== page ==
Armenia marks emotional centenary of Ottoman massacres
YEREVAN // The leaders of France and Russia on Friday joined ceremonies marking the centenary of the massacre of some 1.5 million Armenians by Ottoman forces, a hugely emotional event that still remains a diplomatic minefield.
During a commemoration at a hilltop memorial in the Armenian capital Yerevan, French president Francois Hollande urged modern day Turkey to end its refusal to recognise the massacre as genocide, saying he bowed in memory of the victims.
“Important words have already been said in Turkey, but others are still expected, so that shared grief can become shared destiny,” Mr Hollande told an audience that also included the leaders of Cyprus and Serbia and delegates from some 60 countries.
Russia president Vladimir Putin for his part said Russia was standing shoulder to shoulder with ex-Soviet Armenia, still a close ally for Moscow in the region.
“There is no and cannot be justification for mass murder of people,” Mr Putin said to a standing ovation.
The Russian president appeared to use the ceremony to refer to Ukraine conflict which has pitted Russia against the West, pointing to the rise of “radical nationalists” and Russophobia.
Earlier in the day the leaders, walking in the rain, laid flowers at a memorial commemorating the victims.
Each put a yellow rose at the centre of a wreath resembling a forget-me-not, a flower that has become a symbol of the genocide remembrance.
“I am grateful to all those who are here to once again confirm your commitment to human values, to say that nothing is forgotten, that after 100 years we remember,” Armenian president Serzh Sarkisian told his guests.
But the patchy list of foreign dignitaries attending the commemorations highlighted a lack of international consensus over Armenia’s bid to get the massacres recognised internationally as a genocide.
More than 20 nations — including France and Russia but not the United States — have so far recognised the genocide, a definition supported by numerous historians, but vehemently opposed by Turkey.
On Thursday, the Armenian Church conferred sainthood on the genocide victims in what was believed to be the biggest canonisation service in history.
Turkey, which was born out of the ashes of the Ottoman Empire, has refused to call the slaughter of Christian Armenians genocide. Ankara concedes that up to 500,000 people were killed, but says this was mostly due to fighting and starvation during World War I, especially the struggle between Russia’s empire and the Ottomans.
On Friday, Turkey hosted leaders from the former Allied powers of World War I to pay tribute to the tens of thousands killed in the Battle of Gallipoli, drawing accusations from Armenians that it was deliberately overshadowing the Yerevan ceremonies.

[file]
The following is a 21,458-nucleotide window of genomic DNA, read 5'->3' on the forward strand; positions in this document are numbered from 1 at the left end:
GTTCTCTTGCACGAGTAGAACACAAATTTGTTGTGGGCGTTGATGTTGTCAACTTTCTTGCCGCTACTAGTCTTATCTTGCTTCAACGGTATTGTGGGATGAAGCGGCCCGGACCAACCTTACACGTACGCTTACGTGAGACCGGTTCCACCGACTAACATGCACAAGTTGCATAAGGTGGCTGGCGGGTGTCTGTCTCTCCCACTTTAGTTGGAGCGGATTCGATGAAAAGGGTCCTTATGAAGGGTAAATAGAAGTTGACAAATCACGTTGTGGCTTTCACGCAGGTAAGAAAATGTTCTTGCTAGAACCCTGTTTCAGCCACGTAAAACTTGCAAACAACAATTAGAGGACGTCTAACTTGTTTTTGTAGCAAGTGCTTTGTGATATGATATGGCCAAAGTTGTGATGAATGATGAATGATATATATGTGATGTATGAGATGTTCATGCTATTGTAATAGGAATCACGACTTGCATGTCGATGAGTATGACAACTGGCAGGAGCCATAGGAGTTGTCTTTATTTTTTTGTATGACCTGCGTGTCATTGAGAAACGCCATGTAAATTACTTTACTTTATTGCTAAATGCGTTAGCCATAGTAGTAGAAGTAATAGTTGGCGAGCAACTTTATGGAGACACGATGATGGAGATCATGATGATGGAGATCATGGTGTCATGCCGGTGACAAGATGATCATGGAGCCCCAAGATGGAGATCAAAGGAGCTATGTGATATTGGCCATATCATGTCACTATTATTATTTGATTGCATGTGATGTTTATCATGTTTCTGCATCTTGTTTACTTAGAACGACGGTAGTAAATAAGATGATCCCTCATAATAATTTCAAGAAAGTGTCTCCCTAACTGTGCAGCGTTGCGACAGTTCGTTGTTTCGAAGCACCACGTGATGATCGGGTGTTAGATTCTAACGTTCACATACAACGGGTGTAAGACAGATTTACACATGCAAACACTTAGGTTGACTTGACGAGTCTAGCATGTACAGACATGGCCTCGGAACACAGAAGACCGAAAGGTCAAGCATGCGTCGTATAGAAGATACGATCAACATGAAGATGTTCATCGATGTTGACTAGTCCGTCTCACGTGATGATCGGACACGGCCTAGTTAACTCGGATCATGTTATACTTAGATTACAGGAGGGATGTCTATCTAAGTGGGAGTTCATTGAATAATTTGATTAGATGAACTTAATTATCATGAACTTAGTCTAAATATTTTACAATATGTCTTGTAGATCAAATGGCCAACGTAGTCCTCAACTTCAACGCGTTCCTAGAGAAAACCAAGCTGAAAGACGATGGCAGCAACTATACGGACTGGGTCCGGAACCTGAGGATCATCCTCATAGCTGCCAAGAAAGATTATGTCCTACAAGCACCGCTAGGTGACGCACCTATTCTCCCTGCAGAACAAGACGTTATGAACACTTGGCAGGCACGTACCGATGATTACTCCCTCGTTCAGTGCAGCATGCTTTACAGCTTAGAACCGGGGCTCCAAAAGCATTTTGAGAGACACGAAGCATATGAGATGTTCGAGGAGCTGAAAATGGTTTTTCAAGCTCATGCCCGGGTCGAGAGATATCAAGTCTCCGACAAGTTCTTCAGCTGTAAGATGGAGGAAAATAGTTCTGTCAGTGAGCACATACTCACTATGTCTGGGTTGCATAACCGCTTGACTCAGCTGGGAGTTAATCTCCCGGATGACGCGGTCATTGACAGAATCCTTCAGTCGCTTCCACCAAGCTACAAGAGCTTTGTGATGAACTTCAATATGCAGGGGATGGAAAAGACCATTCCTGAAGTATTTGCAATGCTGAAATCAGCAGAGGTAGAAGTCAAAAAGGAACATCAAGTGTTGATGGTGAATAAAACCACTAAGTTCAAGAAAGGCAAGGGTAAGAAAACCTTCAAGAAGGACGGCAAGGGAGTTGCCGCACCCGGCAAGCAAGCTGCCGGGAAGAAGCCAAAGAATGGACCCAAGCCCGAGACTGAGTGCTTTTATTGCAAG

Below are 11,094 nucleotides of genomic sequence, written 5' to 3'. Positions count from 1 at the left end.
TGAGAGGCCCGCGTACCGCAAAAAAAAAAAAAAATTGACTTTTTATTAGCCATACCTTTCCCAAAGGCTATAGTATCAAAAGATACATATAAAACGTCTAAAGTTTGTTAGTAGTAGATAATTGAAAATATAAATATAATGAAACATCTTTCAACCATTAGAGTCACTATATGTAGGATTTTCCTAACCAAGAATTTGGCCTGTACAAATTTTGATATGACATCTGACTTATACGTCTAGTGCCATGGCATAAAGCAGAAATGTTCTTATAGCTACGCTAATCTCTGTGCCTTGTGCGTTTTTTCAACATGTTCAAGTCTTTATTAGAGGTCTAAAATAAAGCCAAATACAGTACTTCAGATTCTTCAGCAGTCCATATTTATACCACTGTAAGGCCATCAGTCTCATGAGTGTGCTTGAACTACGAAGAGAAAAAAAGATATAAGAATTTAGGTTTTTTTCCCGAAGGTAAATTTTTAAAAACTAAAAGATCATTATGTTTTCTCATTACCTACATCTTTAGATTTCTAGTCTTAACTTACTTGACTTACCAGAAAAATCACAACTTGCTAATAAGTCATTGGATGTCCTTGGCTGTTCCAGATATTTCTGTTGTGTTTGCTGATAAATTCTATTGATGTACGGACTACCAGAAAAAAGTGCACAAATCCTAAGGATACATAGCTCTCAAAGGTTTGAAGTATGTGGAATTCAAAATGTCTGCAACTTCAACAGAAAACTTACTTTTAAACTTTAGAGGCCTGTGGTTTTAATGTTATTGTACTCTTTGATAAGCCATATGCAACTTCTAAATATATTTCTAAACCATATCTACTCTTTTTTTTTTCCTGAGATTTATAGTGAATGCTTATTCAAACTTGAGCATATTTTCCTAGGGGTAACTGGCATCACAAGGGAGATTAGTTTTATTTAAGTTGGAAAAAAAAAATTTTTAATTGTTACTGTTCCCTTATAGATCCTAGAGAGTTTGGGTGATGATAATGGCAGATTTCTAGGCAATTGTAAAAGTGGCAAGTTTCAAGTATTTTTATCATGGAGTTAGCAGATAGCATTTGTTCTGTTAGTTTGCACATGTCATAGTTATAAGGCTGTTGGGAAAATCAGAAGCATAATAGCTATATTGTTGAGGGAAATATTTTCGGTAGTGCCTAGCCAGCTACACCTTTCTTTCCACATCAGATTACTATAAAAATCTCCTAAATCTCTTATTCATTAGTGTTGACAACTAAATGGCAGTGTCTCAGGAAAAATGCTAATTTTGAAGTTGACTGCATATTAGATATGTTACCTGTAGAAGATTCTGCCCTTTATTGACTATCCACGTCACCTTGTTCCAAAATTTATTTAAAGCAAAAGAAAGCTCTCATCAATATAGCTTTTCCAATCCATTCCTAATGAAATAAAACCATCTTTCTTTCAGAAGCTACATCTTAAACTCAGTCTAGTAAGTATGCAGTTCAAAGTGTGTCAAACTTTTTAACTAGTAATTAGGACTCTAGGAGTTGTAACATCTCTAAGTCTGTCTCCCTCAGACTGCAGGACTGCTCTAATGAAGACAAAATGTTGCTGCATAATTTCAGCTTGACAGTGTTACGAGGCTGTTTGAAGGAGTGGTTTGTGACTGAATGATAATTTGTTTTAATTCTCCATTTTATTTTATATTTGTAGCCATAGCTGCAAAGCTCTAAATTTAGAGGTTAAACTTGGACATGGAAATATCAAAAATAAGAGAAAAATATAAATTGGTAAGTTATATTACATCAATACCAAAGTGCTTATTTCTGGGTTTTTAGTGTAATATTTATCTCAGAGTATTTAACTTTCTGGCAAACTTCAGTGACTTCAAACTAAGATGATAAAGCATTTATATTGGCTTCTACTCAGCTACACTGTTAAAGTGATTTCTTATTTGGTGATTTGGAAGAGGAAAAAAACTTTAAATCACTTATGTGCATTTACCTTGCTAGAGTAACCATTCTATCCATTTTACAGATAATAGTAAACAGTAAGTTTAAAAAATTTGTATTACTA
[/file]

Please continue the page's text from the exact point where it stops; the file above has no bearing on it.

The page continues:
But in a first for a Turkish government minister, European affairs minister Volkan Bozkir attended a Mass at an Armenian church in Istanbul to mark the 1915 massacres, as president Recep Tayyip Erdogan repeated his “condolences” to the victims’ descendants.
In Yerevan, hundreds of thousands joined a procession to the genocide memorial — the country’s most visited landmark — carrying candles and flowers to lay at the eternal flame.
“I hope that the centenary will be a watershed moment in the Armenians’ struggle for the recognition of the genocide,” said Ani Sahakyan, 37, a Yerevan resident.
“I am here to show that Armenians will never forget what happened a century ago,” said Sevan Gedelekian, an ethnic Armenian from Lebanon.
“We demand that Turkey recognise its guilt and make an apology.”
From New York to Paris to Beirut, members of the massive Armenian diaspora that came into existence as a result of the slaughter that went on until 1917 were also to commemorate the anniversary.
About 500 people gathered for a Mass in the Armenian Cathedral of Saint James in Jerusalem, while another 200 people held a rally near the Turkish consulate in East Jerusalem, chanting “Shame on Turkey.”
In Tehran, over 1,000 people protested outside the Turkish embassy, holding placards that read “Recognise Armenian genocide” and “Turkey don’t deny.”
In Bulgaria on Friday, parliament recognised for the first time the mass killings of Armenians but avoided the word genocide.
Germany expected to draw an angry reaction from Turkey after president Joachim Gauck condemned Thursday the massacres as genocide for the first time.
Mr Gauck said that the then German empire — Ottoman Turkey’s ally in World War I — bore “shared responsibility, possibly shared guilt for the genocide.”
Ahead of the anniversary, Turkey kicked up a diplomatic storm, condemning growing “racism” in Europe.
Ankara this week recalled its ambassador to Vienna in response to Austrian lawmakers’ decision to use the genocide word.
US president Barack Obama on Thursday went only so far as to describe the massacres as “terrible carnage”.
This month Ankara recalled its envoy to the Vatican after Pope Francis described the killings as “the first genocide of the 20th century.”
* Agence France-Presse
Published: April 24, 2015 04:00 AM